"There are movies that define every decade," declares the official poster for
Michael Cristofer's youthful look at sex and love in the '90s, "Body Shots."
The marketing team at its studio, New Line Cinemas, sure got that right,
because "Body Shots" is one of those "serious"-minded films about a group of
self-absorbed twentysomethings--call it yet another entry in this decade's
self-made genre of "Gen-X Whiners."
The movie opens with Rick (Sean Patrick Flanery) waking up in the bed of Jane
(Amanda Peet). After a club night full of alcohol, they can't quite remember
what went on, and then Rick asks if she has any Tylenol. They abruptly are
disturbed by a knock on the door at 4:35 a.m., which is coming from Jane's
friend, Sara (Tara Reid). Bleeding from the forehead and with a busted lip,
she claims that Michael (Jerry O'Connell), a hotshot football player, raped
her. Turning back the clock by about twenty hours, we meet all eight major
characters, which also include stripper-by-night Whitney (Emily Proctor),
lonely Emma (Sybil Temchen), straight-arrow Shawn (Brad Rowe), and dorky,
kinky Trent (Ron Livingston), as they talk into the camera,
pseudo-documentary style, about whatever is on their minds (read: sex, sex,
and more sex). As night falls on their shallow lives in L.A., all eight
arrive at a night club for some dancing, drinks, and fun, and each one ends
up coming into sexual contact with another before the night is over. Midway
through, the morning after comes around, and the picture quickly takes a
sharp turn for the worst, as it turns into a sort of made-for-TV "message"
movie on date rape, but with a hint of explicit sex for good measure.
For its opening half-hour, "Body Shots" was an enthralling, sexually frank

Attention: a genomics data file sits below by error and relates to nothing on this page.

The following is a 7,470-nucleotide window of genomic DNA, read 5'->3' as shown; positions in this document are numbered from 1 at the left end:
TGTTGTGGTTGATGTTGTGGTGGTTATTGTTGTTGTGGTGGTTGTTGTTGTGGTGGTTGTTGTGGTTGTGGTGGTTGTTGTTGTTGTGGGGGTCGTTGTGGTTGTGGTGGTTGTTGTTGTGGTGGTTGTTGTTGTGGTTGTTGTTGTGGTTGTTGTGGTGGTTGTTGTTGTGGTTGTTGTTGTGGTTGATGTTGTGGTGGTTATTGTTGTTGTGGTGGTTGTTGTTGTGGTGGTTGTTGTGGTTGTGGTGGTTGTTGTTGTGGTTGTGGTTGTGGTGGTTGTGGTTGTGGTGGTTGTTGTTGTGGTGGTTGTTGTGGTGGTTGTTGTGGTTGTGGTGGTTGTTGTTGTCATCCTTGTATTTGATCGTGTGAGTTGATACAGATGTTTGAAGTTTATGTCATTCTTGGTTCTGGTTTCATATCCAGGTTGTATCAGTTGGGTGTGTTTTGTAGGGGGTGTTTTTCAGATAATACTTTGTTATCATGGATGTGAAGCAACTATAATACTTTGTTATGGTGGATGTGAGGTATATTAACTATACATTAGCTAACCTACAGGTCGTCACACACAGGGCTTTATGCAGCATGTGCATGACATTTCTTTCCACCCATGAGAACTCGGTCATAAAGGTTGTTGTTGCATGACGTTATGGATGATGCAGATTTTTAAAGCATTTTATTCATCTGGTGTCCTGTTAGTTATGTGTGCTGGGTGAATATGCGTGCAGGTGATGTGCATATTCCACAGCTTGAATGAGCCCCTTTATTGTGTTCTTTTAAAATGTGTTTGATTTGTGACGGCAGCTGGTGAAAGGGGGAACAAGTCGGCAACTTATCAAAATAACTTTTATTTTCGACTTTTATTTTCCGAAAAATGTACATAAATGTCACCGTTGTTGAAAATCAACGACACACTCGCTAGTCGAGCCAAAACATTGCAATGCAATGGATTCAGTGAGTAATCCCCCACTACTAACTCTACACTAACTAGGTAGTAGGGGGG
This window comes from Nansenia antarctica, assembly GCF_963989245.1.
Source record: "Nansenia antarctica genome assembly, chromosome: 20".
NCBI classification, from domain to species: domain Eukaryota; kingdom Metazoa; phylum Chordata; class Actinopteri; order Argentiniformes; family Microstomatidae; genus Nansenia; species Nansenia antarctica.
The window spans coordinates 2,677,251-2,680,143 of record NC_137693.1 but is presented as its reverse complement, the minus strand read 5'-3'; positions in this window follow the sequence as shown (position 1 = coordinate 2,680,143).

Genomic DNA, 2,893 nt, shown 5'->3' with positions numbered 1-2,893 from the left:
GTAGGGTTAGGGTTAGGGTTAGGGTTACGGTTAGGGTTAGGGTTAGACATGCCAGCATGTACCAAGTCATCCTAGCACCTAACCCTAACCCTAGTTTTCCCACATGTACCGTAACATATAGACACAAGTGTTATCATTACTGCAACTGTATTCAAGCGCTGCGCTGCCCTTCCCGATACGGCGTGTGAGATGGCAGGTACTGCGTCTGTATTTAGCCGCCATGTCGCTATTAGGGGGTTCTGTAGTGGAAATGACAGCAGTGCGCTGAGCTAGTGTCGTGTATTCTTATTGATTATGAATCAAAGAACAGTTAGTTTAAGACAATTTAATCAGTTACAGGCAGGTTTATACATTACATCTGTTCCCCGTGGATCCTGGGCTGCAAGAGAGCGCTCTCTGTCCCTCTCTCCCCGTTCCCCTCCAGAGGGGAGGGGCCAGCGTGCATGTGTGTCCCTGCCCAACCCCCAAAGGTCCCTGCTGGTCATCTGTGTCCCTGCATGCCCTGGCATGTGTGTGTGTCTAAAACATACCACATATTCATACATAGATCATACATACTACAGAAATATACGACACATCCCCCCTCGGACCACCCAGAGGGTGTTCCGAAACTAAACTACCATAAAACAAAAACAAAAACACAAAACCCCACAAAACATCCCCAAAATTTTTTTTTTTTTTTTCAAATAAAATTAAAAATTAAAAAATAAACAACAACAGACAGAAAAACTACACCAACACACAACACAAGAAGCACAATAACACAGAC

film that got much of its interest from its inventive style, in which the
characters talk to the camera in whatever setting they tend to be in, as if
it is what is going on in their heads. The discussions on such topics as oral
sex, love, and the importance of a meaningful relationship, seemed to be
setting itself up for a meaningful motion picture that captured the realism
of a certain spectrum of twentysomethings.
That's when things began to severely irritate me. The confessions to the
camera suddenly became outrageously inane ("Sex without love equals
violence," says Shawn in pure "Afterschool Special" mode), the plotting grew
repetitive and too stylish for its own good, and the characters began to
unveil themselves to be alarmingly shallow individuals who turn out not to
hold any insight whatsoever into people of the so-called X and Y generations.
That's when the matter of the rape arises, at around the 50-minute mark. Sara
goes to the hospital to be treated, and presses charges on Michael. Through
an annoying, pointless plot device that is akin to Kurosawa's "Rashomon,"
Michael tells his side of what happened between Sara and himself the night
before, and flashbacks ensue. Then it's Sara's turn to tell the "truth," and
we visually see what happened from her point-of-view. Before the trial even
begins, Sara, Michael, and their six friends around them question if maybe
their memories were foggy from being drunk. After all, Michael can't quite
recall what happened, now that he thinks about it, and there was that one
isolated incident from the past where Sara had a blackout from alcohol
poisoning. This "He-Said/She Said" turn-of-events doesn't work for a second,
since we as an audience know that alcohol was definitely part of the
equation, and whatever did happen only occurred because they immaturely
brought it upon themselves. Because of this, the resolution is an inevitable
disappointment, and the pair of drug-out flashbacks completely
In the performance department, first-time feature film director Michael
Cristofer (HBO's "Gia") has acquired a slew of promising and talented young
Hollywood players who have got to be more intelligent than the vapid
characters they inhabit. Faring most effectively are Tara Reid ("American
Pie"), who handles a few difficult scenes with impressive aplomb; Brad Rowe
("Billy's Hollywood Screen Kiss"), as the somewhat introverted one who
nonetheless has a rough sexual encounter with Emma; and Sybil Temchen, as
Emma, who plays the only one written with any sort of believability or care.
"Body Shots" would like--no, make that love--to stand as an important film
for the '90s generation, but it makes so many fatal missteps along the way
that, by the last twenty minutes, it was literally a struggle to watch the
remainder of the film. Clumsy and self-important, "Body Shots" forces you to
spend 99 minutes with a group of people you wouldn't be able to stand in
real-life, much less on a movie screen in a theater. The pits.
Copyright © 1999 Dustin Putman